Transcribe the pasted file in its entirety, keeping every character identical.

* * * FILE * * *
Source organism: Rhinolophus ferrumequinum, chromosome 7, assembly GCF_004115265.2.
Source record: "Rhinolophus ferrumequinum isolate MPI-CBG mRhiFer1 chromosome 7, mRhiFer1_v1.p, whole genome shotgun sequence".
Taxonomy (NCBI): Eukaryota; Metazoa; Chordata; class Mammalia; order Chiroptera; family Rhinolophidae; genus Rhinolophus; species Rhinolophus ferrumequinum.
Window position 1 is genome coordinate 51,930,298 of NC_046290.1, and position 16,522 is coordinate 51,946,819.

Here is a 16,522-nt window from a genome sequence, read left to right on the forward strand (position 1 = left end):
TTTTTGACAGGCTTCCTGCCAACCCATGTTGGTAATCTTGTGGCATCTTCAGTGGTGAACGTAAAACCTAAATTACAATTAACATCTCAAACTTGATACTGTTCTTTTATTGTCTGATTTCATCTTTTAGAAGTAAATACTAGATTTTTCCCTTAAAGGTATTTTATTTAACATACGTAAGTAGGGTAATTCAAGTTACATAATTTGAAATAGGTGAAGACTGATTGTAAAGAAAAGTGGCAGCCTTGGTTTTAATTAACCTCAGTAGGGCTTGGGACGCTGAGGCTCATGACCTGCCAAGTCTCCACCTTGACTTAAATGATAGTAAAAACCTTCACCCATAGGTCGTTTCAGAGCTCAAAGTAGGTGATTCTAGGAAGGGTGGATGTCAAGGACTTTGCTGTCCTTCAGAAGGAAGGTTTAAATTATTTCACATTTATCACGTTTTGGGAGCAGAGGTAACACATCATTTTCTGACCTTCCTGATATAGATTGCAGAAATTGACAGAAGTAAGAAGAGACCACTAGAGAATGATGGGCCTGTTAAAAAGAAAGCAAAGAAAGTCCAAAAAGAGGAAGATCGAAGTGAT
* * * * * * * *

Source organism: Rhinolophus ferrumequinum, chromosome 7, assembly GCF_004115265.2.
Source record: "Rhinolophus ferrumequinum isolate MPI-CBG mRhiFer1 chromosome 7, mRhiFer1_v1.p, whole genome shotgun sequence".
Taxonomy (NCBI): Eukaryota; Metazoa; Chordata; class Mammalia; order Chiroptera; family Rhinolophidae; genus Rhinolophus; species Rhinolophus ferrumequinum.
Window position 1 is genome coordinate 51,930,298 of NC_046290.1, and position 16,522 is coordinate 51,946,819.

Here is a 16,522-nt window from a genome sequence, read left to right on the forward strand (position 1 = left end):
TTTTTGACAGGCTTCCTGCCAACCCATGTTGGTAATCTTGTGGCATCTTCAGTGGTGAACGTAAAACCTAAATTACAATTAACATCTCAAACTTGATACTGTTCTTTTATTGTCTGATTTCATCTTTTAGAAGTAAATACTAGATTTTTCCCTTAAAGGTATTTTATTTAACATACGTAAGTAGGGTAATTCAAGTTACATAATTTGAAATAGGTGAAGACTGATTGTAAAGAAAAGTGGCAGCCTTGGTTTTAATTAACCTCAGTAGGGCTTGGGACGCTGAGGCTCATGACCTGCCAAGTCTCCACCTTGACTTAAATGATAGTAAAAACCTTCACCCATAGGTCGTTTCAGAGCTCAAAGTAGGTGATTCTAGGAAGGGTGGATGTCAAGGACTTTGCTGTCCTTCAGAAGGAAGGTTTAAATTATTTCACATTTATCACGTTTTGGGAGCAGAGGTAACACATCATTTTCTGACCTTCCTGATATAGATTGCAGAAATTGACAGAAGTAAGAAGAGACCACTAGAGAATGATGGGCCTGTTAAAAAGAAAGCAAAGAAAGTCCAAAAAGAGGAAGATCGAAGTGAT